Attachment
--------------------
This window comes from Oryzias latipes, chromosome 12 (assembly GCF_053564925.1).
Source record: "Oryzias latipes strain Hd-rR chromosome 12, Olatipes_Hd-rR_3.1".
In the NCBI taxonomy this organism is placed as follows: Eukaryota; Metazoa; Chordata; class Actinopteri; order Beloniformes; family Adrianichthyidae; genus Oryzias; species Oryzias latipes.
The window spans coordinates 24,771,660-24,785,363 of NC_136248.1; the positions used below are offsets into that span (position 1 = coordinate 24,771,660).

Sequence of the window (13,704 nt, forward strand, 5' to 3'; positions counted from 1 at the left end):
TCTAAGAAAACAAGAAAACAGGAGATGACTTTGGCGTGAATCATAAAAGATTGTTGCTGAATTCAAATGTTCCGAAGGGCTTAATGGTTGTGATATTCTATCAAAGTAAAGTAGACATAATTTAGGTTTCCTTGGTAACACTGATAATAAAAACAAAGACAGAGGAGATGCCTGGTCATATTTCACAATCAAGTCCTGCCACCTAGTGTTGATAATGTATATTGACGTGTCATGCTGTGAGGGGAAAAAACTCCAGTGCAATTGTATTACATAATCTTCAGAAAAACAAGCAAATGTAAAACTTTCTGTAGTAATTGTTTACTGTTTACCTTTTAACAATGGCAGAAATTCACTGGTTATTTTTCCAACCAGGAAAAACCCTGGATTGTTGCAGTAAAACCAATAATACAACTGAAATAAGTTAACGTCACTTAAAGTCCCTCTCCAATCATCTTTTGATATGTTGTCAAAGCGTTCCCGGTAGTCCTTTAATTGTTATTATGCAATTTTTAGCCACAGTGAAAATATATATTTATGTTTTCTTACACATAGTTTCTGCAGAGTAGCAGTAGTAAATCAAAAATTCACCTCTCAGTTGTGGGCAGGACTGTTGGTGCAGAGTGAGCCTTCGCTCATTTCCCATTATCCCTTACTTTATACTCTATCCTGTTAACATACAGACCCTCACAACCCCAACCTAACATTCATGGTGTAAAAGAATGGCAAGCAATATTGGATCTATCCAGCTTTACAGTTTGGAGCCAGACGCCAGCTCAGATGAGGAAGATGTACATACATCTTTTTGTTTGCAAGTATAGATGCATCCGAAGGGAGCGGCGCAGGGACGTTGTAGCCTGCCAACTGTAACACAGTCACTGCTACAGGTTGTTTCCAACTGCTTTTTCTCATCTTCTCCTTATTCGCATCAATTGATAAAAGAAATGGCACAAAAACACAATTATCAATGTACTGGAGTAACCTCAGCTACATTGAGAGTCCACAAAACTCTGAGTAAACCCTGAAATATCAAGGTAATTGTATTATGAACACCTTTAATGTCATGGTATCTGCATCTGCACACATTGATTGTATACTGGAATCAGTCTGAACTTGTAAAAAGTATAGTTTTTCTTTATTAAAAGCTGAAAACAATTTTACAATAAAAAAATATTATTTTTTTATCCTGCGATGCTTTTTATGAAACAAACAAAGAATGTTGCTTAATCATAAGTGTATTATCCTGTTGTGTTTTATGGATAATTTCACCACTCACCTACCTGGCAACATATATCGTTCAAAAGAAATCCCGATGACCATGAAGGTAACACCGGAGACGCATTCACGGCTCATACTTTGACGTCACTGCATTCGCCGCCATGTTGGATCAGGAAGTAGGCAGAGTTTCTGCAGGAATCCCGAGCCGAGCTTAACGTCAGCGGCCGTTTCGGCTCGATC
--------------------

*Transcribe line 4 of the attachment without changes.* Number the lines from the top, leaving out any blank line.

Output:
The window spans coordinates 24,771,660-24,785,363 of NC_136248.1; the positions used below are offsets into that span (position 1 = coordinate 24,771,660).